You Cannot Tweak Your Way into Effectiveness


I have been guilty of trying to tweak something that needed a major overhaul. After a lot of effort and resources making minor adjustments here and there, I usually end up with slightly more effective and yet still unsatisfactory results. Yes there might be some change, even some forward progress, but not enough to make a difference.

minor tweak and adjustment

I don’t know your circumstances, but I’m almost certain that there’s an area of your life, your business, or ministry that is in desperate need of a complete overhaul right now and all you are doing are minor tweaks. I understand the fear of the disruption a bold course of action might cause. I get the fact that the consequences of a difficult move might be more than you have bargain for. They usually are.

I also know that when we fail to do the difficult thing, we fail, period. If I have learned anything in life is that “tweaking” something that’s not working is an expensive game that can costs us our health, our relationships and even our business. It’s choosing the appearance of leadership instead of paying the price true leadership. But with it comes resolution, forward momentum, a new lease on life, a different future.

What ares of your life are you tweaking into failure? What needs an overhaul?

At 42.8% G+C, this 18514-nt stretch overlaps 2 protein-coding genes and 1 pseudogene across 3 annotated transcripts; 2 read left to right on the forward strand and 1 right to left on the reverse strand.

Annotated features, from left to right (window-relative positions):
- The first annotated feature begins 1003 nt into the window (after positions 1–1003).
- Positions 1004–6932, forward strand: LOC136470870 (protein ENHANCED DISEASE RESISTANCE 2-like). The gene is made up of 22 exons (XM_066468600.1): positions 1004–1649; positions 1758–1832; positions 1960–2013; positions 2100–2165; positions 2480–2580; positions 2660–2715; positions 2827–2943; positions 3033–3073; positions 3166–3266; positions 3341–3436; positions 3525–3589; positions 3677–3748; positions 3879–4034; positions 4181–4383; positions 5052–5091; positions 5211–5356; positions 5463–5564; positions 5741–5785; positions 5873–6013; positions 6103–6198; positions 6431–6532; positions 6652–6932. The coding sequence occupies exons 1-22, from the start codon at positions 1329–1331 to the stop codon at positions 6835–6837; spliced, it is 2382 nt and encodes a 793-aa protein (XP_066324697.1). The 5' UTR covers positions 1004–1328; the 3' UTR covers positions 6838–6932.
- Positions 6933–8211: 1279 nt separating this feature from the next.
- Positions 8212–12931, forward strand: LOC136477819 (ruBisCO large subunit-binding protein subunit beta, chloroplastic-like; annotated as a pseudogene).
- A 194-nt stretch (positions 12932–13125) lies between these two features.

• Mark Jeffress

    I have been playing with the idea of getting in better shape, but have made a very weak effort to do it. I cannot just tweak what I’m doing. I need to do what you say here: an overhaul. 

    • I hope you take action, Mark and get the results you’re looking for. 

    • My answer is similar to Mark’s. I’ve tweaked my lifestyle a bit to be more healthy, but haven’t made the full step into getting serious about being healthy. I’ve gone in waves instead of being consistent. Time to change that.

  • Maurilio,

    Do you mind giving some concrete examples of what that looks like, and what experiences that you have overhauling something in your life? Maybe a tactical plan of how it would look?

    Thanks and great post!

  • I think a reluctance to do this often comes down to pride.
    Making minor tweaks is essentially saying that what you’re doing is working pretty well, but you just need some small changes to keep everything current.
    A major overhaul forces you to painfully admit that the way you were doing it wasn’t working. This can make you feel like a failure.
    But ultimately, I think everyone can respect tough decisions like this. Choosing what’s best for our teams and not for our egos will end up making us the most successful in the long run.

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